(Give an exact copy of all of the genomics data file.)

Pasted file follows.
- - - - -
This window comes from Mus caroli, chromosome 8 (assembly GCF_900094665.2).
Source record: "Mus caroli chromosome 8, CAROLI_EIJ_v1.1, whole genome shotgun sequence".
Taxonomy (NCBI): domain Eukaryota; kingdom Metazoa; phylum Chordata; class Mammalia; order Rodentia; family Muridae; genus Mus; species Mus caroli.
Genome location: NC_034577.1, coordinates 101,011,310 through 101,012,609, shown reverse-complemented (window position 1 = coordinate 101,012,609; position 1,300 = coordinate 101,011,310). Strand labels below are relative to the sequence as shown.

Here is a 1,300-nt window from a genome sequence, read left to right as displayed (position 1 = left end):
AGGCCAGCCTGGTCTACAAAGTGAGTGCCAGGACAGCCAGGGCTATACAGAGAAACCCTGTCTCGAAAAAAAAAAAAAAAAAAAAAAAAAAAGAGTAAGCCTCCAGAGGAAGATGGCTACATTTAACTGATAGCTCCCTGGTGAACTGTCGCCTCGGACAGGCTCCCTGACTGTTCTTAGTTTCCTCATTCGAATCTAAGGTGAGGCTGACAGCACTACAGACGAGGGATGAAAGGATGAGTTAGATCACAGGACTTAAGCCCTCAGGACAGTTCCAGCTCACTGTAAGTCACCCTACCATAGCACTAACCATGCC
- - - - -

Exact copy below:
This window comes from Mus caroli, chromosome 8 (assembly GCF_900094665.2).
Source record: "Mus caroli chromosome 8, CAROLI_EIJ_v1.1, whole genome shotgun sequence".
Taxonomy (NCBI): domain Eukaryota; kingdom Metazoa; phylum Chordata; class Mammalia; order Rodentia; family Muridae; genus Mus; species Mus caroli.
Genome location: NC_034577.1, coordinates 101,011,310 through 101,012,609, shown reverse-complemented (window position 1 = coordinate 101,012,609; position 1,300 = coordinate 101,011,310). Strand labels below are relative to the sequence as shown.

Here is a 1,300-nt window from a genome sequence, read left to right as displayed (position 1 = left end):
AGGCCAGCCTGGTCTACAAAGTGAGTGCCAGGACAGCCAGGGCTATACAGAGAAACCCTGTCTCGAAAAAAAAAAAAAAAAAAAAAAAAAAAGAGTAAGCCTCCAGAGGAAGATGGCTACATTTAACTGATAGCTCCCTGGTGAACTGTCGCCTCGGACAGGCTCCCTGACTGTTCTTAGTTTCCTCATTCGAATCTAAGGTGAGGCTGACAGCACTACAGACGAGGGATGAAAGGATGAGTTAGATCACAGGACTTAAGCCCTCAGGACAGTTCCAGCTCACTGTAAGTCACCCTACCATAGCACTAACCATGCC